Tesla Reports Q2 Earnings, Beats Street Estimates
After the close of business on Thursday, Tesla reported second quarter earnings.
Overall the company netted a 11 cents per share profit (ex-items) or $16 million on an automotive gross margin of 26.9%. The street had expected earnings of 4 cents per share.
In total 7,579 Model S sedan were delivered between April and June, which was in line with the company’s previous guidance of 7,500 units. More importantly the company re-affirmed 35,000 sales target for the year – which means the company will have to average about 10,500 EVs sold the next two quarters.
On a GAAP basis the company lost 50 cents per share in the quarter, or $62 million. The street had been looking for a loss of $55 million.
As for revenue, analysts were looking for a number around $824 million (non GAAP), in reality $858 million was realized as compared to $551 million in Q2 of 2013.
Of that $858 million, $23 million came from Daimler and Toyota:
“Automotive revenue for Q2 includes $23 million of powertrain sales to Daimler and Toyota, reflecting the start of production deliveries to Daimler for the Mercedes-Benz B Class Electric Drive and the wind down of sales to Toyota for the RAV4 EV.”
A year ago, Tesla reported a gain of 20 cents in Q2 of 2013.
Of note just before the quarter closed, Tesla announced they had reached an agreement with long-time battery supplier Panasonic to partner with them in the company’s upcoming Gigafactory battery plant.
“According to the agreement, Tesla will prepare, provide and manage the land, buildings and utilities. Panasonic will manufacture and supply cylindrical lithium-ion cells and invest in the associated equipment, machinery, and other manufacturing tools based on their mutual approval.”
And while a year ago Tesla was introducing the Model S to Europe, for this quarter an even larger/more important market was penetrated – China – as Tesla Motors made its first official Model S deliveries in the country on Earth Day April 22, 2014. (some video of that event can be found here)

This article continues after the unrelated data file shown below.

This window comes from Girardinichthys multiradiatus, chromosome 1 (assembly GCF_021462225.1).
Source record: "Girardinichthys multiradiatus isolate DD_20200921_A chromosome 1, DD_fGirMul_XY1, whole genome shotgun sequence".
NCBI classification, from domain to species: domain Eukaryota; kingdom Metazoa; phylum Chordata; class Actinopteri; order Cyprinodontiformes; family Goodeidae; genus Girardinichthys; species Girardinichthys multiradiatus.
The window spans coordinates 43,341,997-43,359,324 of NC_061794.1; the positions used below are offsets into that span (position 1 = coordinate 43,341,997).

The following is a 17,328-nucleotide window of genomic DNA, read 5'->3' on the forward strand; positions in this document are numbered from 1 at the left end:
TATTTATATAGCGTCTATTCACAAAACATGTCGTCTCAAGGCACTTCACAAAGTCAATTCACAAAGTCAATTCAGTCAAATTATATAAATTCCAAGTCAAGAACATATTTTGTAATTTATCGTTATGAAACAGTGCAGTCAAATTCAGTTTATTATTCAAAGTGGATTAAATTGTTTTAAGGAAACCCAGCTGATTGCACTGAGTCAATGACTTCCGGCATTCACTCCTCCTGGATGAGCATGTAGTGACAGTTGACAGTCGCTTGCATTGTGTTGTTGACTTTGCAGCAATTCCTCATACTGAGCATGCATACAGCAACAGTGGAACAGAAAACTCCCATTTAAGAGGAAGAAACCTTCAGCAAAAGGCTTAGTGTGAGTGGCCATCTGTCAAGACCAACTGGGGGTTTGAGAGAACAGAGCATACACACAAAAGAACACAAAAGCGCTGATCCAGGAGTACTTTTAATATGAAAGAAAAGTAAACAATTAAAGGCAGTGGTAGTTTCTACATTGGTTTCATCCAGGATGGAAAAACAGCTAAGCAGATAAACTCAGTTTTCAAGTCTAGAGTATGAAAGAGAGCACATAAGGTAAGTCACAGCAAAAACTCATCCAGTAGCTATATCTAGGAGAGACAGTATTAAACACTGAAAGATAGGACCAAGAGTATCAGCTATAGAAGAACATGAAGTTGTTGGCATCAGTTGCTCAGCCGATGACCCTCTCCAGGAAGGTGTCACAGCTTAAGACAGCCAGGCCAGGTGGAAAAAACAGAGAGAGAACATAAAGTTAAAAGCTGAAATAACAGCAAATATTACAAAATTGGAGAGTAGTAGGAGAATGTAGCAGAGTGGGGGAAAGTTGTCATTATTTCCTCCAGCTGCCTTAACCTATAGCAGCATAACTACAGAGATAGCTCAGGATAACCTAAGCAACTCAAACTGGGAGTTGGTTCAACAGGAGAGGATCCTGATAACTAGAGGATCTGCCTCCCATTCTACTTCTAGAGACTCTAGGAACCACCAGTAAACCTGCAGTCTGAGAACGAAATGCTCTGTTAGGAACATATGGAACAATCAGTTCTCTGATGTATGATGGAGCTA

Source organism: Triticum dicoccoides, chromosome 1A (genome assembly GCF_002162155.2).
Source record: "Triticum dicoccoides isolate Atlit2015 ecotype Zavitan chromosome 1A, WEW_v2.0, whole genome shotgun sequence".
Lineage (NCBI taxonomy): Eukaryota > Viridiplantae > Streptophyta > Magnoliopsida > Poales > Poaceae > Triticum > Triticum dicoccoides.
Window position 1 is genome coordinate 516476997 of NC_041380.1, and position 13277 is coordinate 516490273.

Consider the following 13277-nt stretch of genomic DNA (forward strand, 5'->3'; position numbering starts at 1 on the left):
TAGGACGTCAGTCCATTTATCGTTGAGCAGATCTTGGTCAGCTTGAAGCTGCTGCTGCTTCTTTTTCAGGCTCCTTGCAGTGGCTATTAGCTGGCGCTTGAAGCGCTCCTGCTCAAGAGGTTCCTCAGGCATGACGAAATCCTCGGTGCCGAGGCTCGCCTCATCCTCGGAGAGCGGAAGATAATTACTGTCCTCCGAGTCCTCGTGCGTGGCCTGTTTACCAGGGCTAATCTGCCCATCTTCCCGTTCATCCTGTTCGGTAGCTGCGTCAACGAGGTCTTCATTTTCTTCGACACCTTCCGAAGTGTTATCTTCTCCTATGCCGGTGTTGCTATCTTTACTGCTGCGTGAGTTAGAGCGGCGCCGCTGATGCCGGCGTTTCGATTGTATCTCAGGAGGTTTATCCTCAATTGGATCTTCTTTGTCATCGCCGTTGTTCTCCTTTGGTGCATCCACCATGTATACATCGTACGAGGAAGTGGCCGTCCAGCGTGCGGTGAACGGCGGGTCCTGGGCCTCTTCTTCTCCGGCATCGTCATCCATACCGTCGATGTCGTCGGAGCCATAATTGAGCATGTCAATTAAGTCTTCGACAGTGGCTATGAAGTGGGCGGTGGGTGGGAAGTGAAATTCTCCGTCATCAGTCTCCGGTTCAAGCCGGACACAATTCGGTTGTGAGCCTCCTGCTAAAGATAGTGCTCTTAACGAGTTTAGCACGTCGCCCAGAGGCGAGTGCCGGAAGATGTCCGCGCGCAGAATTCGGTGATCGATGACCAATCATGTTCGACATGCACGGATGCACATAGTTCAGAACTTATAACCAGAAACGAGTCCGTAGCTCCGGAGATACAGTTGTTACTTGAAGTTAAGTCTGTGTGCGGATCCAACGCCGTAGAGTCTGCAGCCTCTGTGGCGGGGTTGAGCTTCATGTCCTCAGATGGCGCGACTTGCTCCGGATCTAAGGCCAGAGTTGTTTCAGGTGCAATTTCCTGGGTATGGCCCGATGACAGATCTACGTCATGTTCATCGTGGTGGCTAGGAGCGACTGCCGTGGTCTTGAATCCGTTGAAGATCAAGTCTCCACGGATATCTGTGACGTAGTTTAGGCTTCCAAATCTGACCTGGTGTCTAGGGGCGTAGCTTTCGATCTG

Tesla had guided Q2 production of the Model S between 8,500 and 9,000 cars, and pretty much split that number with 8,763 built.
Currently, production at Tesla’s Fremont assembly facility has been idled (and it will be through August 4th), the first time in the company’s history – but that is to make adjustments to allow for the inclusion of the upcoming Model X SUV , and to allow for a 25% increase in production capacity on the Model S. Tesla hopes to start delivering the Model X in “early 2015”.
The company states that its Model S production capacity during the quarter was about 800 units per week, and will be north of 1,000 units per week in the fall. Tesla guided Q4 production to be around 13,000 units.
After details started to spill out about a potential Gigafactory site in Nevada earlier this week, Tesla confirmed that they did indeed break ground in that state.
“In June, we broke ground just outside Reno, Nevada on a site that could potentially be the location for the Gigafactory. Consistent with our strategy to identify and break ground on multiple sites, we continue to evaluate other locations in Arizona, California, New Mexico and Texas. The final site for the first Gigafactory will be determined in the next few months, once we have full visibility and agreement on the relevant incentives and processes for enabling the Gigafactory to be fully operational to meet the timing for Model 3.”
Current and Future Demand
Tesla continued to express the difference between deliveries and demand, saying that production was still constraining the amount of cars that are hitting road around the world.